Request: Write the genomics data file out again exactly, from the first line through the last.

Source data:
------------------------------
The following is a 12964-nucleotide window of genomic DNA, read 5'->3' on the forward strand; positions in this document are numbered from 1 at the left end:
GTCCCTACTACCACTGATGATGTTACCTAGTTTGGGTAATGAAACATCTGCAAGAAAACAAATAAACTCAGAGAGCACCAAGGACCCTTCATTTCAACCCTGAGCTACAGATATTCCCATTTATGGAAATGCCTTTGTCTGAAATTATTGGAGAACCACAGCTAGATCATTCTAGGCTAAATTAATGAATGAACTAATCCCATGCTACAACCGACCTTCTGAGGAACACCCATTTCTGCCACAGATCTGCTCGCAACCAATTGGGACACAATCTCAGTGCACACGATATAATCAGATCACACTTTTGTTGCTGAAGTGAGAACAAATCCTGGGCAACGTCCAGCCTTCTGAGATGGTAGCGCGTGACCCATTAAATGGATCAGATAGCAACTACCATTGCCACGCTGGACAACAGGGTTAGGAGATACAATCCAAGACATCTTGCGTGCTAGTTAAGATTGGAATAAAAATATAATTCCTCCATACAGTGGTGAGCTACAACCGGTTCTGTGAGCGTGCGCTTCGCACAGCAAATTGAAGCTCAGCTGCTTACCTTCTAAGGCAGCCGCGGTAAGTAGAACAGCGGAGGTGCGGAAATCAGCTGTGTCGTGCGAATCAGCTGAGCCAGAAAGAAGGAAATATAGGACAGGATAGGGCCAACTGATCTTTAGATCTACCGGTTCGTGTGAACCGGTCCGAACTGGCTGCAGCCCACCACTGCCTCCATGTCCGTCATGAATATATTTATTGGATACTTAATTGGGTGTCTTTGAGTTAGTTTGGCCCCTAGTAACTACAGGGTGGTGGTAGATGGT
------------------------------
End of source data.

The following is a 12964-nucleotide window of genomic DNA, read 5'->3' on the forward strand; positions in this document are numbered from 1 at the left end:
GTCCCTACTACCACTGATGATGTTACCTAGTTTGGGTAATGAAACATCTGCAAGAAAACAAATAAACTCAGAGAGCACCAAGGACCCTTCATTTCAACCCTGAGCTACAGATATTCCCATTTATGGAAATGCCTTTGTCTGAAATTATTGGAGAACCACAGCTAGATCATTCTAGGCTAAATTAATGAATGAACTAATCCCATGCTACAACCGACCTTCTGAGGAACACCCATTTCTGCCACAGATCTGCTCGCAACCAATTGGGACACAATCTCAGTGCACACGATATAATCAGATCACACTTTTGTTGCTGAAGTGAGAACAAATCCTGGGCAACGTCCAGCCTTCTGAGATGGTAGCGCGTGACCCATTAAATGGATCAGATAGCAACTACCATTGCCACGCTGGACAACAGGGTTAGGAGATACAATCCAAGACATCTTGCGTGCTAGTTAAGATTGGAATAAAAATATAATTCCTCCATACAGTGGTGAGCTACAACCGGTTCTGTGAGCGTGCGCTTCGCACAGCAAATTGAAGCTCAGCTGCTTACCTTCTAAGGCAGCCGCGGTAAGTAGAACAGCGGAGGTGCGGAAATCAGCTGTGTCGTGCGAATCAGCTGAGCCAGAAAGAAGGAAATATAGGACAGGATAGGGCCAACTGATCTTTAGATCTACCGGTTCGTGTGAACCGGTCCGAACTGGCTGCAGCCCACCACTGCCTCCATGTCCGTCATGAATATATTTATTGGATACTTAATTGGGTGTCTTTGAGTTAGTTTGGCCCCTAGTAACTACAGGGTGGTGGTAGATGGT